On March 10, 2023, after a court ruled that Mr. Monroe’s state law claims fell outside of its purview because it was unable to decide the federal case due to Louisiana’s draconian one-year statute of limitations, the American Civil Liberties Union of Louisiana filed a state court suit on behalf of Mr. Anthony Monroe. That action, like the federal case he filed challenging the statute of limitations, was filed against Louisiana State Police troopers for their illegal arrest and use of excessive force against him.
Mr. Monroe was another unarmed, nonthreatening Black man who was just trying to make it home after work before being violently brutalized by those meant to protect and serve his interests.
On the early morning of November 29, 2019, Mr. Monroe was on his way home from a long night of work when he noticed a Louisiana State Trooper following him in his car. The trooper, Richard Matthews, pulled Mr. Monroe over for no reason and told him to exit his vehicle. Mr. Monroe complied with Matthews’ orders and exited his vehicle, despite the trooper offering no justification for why he had to do so. Mr. Monroe was terrified for his life, and rightfully so. Matthews immediately grabbed Mr. Monroe’s wrists and manipulated them to look like Mr. Monroe was resisting arrest. He then drew his gun on Mr. Monroe. Two other Louisiana State Troopers, including Terry Conner, arrived, and moved to arrest Mr. Monroe.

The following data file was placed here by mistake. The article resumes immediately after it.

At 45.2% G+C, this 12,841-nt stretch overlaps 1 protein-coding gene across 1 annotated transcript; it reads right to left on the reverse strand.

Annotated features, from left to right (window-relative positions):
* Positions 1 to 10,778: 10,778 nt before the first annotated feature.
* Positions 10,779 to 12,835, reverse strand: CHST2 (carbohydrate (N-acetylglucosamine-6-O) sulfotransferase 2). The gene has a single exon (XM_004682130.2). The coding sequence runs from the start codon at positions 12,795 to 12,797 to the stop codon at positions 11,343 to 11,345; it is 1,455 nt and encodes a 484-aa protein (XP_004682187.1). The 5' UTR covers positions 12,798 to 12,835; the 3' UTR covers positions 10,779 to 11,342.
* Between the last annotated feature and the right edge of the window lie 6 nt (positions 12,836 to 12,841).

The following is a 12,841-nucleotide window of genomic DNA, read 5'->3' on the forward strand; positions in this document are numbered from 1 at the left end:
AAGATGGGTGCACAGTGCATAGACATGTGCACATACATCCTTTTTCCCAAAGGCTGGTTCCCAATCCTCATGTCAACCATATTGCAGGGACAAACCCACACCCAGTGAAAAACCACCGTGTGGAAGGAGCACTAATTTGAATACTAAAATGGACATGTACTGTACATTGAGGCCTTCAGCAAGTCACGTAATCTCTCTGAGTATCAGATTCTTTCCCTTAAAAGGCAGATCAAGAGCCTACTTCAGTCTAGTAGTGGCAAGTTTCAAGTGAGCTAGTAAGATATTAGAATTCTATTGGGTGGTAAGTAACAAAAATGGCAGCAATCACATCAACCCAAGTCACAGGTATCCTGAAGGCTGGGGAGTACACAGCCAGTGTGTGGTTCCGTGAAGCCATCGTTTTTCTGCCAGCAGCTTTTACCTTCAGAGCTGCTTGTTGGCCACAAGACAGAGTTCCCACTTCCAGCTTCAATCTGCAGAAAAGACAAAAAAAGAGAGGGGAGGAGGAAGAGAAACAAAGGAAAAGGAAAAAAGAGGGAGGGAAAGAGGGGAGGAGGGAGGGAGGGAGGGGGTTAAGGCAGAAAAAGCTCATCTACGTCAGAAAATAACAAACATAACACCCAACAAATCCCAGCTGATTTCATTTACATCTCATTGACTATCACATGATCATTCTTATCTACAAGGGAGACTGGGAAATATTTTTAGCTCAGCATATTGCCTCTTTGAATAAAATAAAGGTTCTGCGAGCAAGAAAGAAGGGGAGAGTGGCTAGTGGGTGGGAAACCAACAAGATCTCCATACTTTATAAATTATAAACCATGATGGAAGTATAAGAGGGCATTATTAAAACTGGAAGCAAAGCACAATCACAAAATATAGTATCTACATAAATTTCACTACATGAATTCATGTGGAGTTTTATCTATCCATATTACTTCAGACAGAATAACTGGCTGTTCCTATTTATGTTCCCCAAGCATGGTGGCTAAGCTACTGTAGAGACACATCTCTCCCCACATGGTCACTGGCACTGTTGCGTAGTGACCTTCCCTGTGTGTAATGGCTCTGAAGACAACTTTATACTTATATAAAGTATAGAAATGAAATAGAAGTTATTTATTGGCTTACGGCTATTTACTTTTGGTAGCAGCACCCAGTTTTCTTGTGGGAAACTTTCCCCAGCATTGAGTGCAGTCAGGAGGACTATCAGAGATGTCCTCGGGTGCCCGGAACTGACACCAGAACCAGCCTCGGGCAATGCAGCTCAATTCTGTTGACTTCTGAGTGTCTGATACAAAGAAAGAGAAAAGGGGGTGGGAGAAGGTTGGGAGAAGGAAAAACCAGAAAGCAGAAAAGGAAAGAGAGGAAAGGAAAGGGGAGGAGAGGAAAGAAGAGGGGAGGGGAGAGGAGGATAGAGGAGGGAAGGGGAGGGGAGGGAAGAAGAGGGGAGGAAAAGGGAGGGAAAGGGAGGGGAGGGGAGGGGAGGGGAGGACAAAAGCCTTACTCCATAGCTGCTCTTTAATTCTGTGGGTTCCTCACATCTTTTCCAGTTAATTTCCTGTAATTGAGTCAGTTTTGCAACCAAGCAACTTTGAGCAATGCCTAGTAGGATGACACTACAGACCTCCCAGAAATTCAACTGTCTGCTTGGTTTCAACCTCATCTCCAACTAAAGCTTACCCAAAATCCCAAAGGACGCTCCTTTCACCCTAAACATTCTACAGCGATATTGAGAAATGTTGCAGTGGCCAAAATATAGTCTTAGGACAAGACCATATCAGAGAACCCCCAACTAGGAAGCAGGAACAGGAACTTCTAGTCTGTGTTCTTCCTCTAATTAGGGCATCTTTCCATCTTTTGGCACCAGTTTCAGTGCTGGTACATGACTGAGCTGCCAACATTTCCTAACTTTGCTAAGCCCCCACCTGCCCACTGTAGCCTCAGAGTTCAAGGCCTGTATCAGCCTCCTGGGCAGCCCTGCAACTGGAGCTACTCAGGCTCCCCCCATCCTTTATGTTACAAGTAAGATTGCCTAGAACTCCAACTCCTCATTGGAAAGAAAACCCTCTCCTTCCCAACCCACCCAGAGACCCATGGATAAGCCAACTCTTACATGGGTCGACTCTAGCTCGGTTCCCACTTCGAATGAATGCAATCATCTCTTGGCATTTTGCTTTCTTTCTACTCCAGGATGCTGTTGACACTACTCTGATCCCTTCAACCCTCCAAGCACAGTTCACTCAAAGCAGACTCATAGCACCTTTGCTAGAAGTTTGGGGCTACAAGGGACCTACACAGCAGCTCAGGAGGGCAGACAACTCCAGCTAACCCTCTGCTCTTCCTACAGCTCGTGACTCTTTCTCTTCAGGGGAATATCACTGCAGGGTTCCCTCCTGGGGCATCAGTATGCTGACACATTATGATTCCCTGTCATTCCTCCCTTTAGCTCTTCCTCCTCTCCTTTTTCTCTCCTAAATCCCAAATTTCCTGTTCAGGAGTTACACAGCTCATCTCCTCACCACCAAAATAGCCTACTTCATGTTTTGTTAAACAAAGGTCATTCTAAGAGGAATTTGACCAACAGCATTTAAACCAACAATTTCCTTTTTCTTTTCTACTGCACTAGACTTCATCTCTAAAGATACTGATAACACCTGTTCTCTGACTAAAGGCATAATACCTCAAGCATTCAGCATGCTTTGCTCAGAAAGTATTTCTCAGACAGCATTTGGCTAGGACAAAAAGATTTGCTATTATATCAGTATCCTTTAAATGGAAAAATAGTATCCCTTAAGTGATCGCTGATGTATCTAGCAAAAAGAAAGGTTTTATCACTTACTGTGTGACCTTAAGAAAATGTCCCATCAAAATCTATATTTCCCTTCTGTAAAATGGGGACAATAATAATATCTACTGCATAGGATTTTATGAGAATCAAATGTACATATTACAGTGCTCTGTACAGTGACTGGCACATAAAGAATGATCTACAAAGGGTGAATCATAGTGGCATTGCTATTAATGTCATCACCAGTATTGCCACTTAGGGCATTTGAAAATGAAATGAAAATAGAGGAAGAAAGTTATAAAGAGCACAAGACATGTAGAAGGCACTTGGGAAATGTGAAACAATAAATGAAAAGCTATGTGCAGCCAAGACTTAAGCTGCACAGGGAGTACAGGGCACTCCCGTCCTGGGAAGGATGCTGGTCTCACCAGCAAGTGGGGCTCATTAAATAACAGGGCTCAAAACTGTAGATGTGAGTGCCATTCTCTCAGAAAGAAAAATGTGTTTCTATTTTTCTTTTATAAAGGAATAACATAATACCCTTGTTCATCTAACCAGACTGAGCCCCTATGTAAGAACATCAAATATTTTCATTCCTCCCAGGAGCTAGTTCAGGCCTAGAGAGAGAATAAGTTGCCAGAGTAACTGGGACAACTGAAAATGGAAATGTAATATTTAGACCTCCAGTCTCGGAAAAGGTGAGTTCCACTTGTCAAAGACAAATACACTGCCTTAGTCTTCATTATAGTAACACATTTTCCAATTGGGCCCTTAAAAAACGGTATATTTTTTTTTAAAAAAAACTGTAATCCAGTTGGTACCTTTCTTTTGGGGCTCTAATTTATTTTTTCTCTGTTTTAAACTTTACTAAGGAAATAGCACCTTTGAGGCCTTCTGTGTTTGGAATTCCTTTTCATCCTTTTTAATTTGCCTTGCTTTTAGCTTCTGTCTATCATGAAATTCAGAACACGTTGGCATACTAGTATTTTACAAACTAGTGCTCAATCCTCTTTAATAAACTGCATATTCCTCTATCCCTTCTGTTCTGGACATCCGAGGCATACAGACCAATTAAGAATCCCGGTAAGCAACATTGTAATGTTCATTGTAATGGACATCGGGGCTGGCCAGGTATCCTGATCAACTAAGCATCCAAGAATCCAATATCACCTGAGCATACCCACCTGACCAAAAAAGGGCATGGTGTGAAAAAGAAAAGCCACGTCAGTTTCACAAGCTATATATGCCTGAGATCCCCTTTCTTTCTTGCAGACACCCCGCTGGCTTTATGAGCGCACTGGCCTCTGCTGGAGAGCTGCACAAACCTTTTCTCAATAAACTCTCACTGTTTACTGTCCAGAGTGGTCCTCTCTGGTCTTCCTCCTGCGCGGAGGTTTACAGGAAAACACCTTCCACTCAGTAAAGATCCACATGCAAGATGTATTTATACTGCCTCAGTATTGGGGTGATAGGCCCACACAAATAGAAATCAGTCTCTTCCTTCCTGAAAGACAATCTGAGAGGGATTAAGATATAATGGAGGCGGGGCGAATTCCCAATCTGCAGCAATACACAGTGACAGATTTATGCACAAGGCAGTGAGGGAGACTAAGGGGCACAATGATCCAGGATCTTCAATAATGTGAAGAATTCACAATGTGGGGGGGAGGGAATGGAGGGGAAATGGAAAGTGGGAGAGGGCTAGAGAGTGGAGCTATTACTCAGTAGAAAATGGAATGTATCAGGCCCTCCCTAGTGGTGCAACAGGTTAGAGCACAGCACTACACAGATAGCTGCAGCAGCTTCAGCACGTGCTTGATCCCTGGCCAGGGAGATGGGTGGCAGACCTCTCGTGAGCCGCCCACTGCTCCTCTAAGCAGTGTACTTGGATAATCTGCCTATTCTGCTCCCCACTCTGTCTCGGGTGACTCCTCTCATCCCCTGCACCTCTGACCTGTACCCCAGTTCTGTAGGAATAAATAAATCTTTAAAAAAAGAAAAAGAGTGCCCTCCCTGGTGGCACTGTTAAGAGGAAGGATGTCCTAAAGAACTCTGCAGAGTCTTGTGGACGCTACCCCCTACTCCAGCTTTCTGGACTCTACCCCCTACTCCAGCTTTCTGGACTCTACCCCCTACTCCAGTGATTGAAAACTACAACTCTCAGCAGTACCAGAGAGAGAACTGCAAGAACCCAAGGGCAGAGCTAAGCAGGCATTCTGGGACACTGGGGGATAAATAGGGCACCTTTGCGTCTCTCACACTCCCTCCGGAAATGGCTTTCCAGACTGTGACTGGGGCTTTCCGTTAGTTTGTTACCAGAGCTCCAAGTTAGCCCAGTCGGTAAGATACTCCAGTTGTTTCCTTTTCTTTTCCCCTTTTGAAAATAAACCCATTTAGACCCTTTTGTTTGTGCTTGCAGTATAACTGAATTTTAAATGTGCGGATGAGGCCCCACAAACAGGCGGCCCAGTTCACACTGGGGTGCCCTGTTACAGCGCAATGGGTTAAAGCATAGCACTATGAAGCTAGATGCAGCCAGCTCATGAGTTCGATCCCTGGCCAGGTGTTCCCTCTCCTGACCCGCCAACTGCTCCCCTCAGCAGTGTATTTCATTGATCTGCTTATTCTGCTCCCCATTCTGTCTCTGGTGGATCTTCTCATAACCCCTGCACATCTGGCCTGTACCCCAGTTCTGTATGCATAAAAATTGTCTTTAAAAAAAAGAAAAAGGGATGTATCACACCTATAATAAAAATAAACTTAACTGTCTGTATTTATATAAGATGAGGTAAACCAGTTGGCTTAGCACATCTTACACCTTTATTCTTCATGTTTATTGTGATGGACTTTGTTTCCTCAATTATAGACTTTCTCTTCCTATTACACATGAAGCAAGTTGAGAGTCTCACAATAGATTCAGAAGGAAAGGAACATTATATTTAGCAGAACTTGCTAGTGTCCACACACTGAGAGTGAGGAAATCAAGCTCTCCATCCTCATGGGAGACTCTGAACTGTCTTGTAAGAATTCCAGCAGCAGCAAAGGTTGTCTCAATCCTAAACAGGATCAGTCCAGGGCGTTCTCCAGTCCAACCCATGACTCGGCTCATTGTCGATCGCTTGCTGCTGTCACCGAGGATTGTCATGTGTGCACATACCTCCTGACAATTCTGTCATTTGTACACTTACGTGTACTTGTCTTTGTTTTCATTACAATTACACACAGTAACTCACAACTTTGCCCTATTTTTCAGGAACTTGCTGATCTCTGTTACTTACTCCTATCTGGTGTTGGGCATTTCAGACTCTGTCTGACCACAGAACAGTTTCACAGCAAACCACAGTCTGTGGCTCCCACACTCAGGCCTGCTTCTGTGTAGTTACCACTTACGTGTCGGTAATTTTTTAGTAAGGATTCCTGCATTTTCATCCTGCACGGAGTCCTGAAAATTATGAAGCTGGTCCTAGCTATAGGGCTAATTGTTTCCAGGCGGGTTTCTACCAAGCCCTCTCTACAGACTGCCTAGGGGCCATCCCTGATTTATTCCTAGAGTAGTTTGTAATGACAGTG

Without any provocation, Troopers Matthews, Conner, and a John Doe trooper violently slammed Mr. Monroe to the ground and pinned him to the ground face down, kneeling on his back and legs with their full body weight. Mr. Monroe could not breathe as the troopers began to violently beat him and twist his arms behind him. The troopers ignored Mr. Monroe’s screams and cries, and one trooper told Mr. Monroe that his arrest had to be done “the hard way.” After the violent beating, Mr. Monroe was transported to jail, where he was denied proper medical treatment despite having suffered a heart attack in the police car ride on the way there.
Mr. Monroe submitted public records requests to the Louisiana State Police seeking documents related to his brutalization. Louisiana State Police failed to produce any relevant documents, yet another way of evading accountability.
In state court, Mr. Monroe is arguing his claims should stick because the two year statute of limitations applicable to crimes of violence, should, as a minimum, apply to his state law claims.